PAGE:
What do Tracey Sparling, Brett Jarolimek, Alan Marsan, Kathryn Rickson, Mark Angeles and Tamar Monhait have in common? All were killed in collisions with commercial trucks on Portland’s streets.
As a mother, daily bicycle commuter and lawyer for two of these families, this deeply concerns me.
These trucks — semi-trucks, dump trucks, tow trucks and garbage trucks — have a greater propensity than other smaller vehicles to cause serious injury and death, particularly when they make a right or left turn across a cyclist’s path. In these situations, the inquiry often focuses on the driver’s conduct. However, it is important to remember that these vehicles are commercial vehicles, owned by profit-driven companies and operated by company employees. These companies have considerable control over the hiring and training of their truck drivers and the equipment on their trucks. In some cases, drivers who apply for positions with these companies are inexperienced, poorly trained or not trained at all in how to drive large heavy vehicles. Depending on the truck’s weight, a commercial driver’s license may not be required. In the same vein, trucks may not be outfitted with the number and types of mirrors sufficient to allow drivers to see cyclists.
The law requires that every person (and company) use reasonable care to avoid harming others (Oregon Uniform Jury Instruction 20.02). Therefore, companies whose businesses involve running commercial trucks on Portland’s streets should use reasonable care in hiring, training and supervising their drivers and in outfitting their trucks. Such reasonable care includes either hiring experienced drivers or sufficiently training them by writing and enforcing driving rules to ensure that company drivers operate their vehicles safely. Specifically, companies need to teach drivers of large heavy trucks about ORS 811.050, which requires drivers to yield the right of way to a cyclist riding in a bicycle lane. ORS 811.050 requires motorists to yield to cyclists riding in bicycle lanes when the motorist is making either a left or a right turn. Separately, commercial vehicle drivers need to be trained that ORS 811.350, which requires drivers to yield to approaching vehicles, including bicycles, that are so close as to constitute an immediate hazard. A bicycle is defined in Oregon’s Vehicle Code as a vehicle and a cyclist riding on a public way has the same rights and duties as the driver of every other vehicle (ORS 814.400).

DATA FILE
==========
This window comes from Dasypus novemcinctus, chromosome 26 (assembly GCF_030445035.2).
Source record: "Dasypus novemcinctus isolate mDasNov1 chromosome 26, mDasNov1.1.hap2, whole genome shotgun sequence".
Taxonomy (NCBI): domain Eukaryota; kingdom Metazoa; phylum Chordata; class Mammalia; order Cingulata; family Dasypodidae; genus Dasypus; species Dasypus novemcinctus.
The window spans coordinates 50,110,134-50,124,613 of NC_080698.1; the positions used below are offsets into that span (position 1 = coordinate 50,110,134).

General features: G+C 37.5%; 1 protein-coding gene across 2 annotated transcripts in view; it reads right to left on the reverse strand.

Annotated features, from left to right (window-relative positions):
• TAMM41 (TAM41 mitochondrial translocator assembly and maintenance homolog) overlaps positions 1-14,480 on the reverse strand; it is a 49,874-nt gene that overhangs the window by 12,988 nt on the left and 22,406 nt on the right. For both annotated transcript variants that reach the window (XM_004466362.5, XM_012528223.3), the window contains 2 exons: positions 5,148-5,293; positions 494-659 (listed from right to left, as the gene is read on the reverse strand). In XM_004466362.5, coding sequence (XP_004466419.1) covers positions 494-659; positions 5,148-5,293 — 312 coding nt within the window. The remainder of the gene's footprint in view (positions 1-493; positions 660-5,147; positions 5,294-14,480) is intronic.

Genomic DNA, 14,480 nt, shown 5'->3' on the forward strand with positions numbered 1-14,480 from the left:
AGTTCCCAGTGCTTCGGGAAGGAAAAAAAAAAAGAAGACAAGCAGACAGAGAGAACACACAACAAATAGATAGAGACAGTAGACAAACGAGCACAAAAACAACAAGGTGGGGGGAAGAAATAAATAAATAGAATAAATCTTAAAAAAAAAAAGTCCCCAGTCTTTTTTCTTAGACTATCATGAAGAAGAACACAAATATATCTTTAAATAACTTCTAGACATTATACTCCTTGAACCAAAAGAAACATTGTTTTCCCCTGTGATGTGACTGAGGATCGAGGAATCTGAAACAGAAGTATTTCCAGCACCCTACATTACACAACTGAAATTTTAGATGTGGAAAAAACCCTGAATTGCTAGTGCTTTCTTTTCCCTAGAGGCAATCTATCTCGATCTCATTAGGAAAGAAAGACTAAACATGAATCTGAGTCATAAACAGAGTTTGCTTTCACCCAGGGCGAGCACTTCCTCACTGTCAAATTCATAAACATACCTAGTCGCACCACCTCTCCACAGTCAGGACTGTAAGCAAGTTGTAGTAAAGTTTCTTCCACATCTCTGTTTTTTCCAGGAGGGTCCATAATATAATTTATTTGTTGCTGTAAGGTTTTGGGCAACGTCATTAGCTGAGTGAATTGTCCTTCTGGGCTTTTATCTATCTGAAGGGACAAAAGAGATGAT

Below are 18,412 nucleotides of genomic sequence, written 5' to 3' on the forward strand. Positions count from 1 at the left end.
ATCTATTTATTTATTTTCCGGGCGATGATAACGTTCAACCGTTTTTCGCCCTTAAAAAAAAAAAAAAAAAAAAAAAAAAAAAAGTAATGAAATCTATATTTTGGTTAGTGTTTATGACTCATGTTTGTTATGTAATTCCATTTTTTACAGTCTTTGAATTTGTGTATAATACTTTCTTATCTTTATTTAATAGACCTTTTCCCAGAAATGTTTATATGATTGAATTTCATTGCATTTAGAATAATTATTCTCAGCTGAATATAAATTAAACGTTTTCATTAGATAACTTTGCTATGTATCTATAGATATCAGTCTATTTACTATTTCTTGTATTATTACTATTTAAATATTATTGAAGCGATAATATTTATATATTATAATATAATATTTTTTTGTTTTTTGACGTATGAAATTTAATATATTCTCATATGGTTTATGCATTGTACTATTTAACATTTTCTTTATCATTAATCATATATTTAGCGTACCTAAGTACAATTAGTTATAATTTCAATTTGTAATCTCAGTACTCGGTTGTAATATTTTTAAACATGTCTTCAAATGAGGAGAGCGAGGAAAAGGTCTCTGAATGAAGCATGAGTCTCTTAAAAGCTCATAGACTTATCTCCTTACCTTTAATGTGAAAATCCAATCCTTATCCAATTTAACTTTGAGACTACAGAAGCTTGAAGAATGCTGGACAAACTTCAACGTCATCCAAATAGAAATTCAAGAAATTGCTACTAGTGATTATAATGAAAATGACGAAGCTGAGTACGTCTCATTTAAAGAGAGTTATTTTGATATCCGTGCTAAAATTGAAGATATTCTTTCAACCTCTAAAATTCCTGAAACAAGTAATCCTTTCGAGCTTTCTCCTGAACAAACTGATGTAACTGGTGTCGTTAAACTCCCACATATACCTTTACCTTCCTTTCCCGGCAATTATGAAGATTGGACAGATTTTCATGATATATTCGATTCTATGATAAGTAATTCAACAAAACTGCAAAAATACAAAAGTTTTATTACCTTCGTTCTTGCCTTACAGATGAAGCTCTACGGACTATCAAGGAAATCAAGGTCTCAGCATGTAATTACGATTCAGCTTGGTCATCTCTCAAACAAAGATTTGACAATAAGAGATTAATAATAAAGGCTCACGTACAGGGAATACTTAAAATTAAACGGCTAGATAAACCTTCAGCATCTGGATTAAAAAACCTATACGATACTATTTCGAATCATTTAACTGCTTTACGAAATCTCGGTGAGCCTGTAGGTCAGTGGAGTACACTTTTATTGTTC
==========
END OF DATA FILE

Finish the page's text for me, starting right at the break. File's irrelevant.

To fulfill their duty of reasonable care, companies need to train their employee drivers to watch for cyclists, particularly in areas designated for bicyclists, and to give them the tools to do so. One important tool to help drivers see cyclists when making turns are mirrors — spot mirrors, west coast mirrors and fender mirrors. Companies need to invest in these mirrors and train their drivers how to use them as a tool to look for bicyclists when making left and right turns especially on streets with high bicycle traffic, such as greenways and streets with bicycle lanes.
Only when the owners and operators of large and potentially lethal trucks take reasonable care to ensure their drivers are knowledgeable about the law and required to follow it, can Portland cyclists and their families be assured that commercial drivers know the laws and are watching out for vulnerable road users where those users have the legal right of way.
— Cynthia F. Newton
Cynthia Newton is a partner in the Portland law firm of Thomas, Coon, Newton & Frost.
Disclaimer: Thomas, Coon, Newton & Frost is a BikePortland advertiser, but that partnership did not influence our decision to publish this article.
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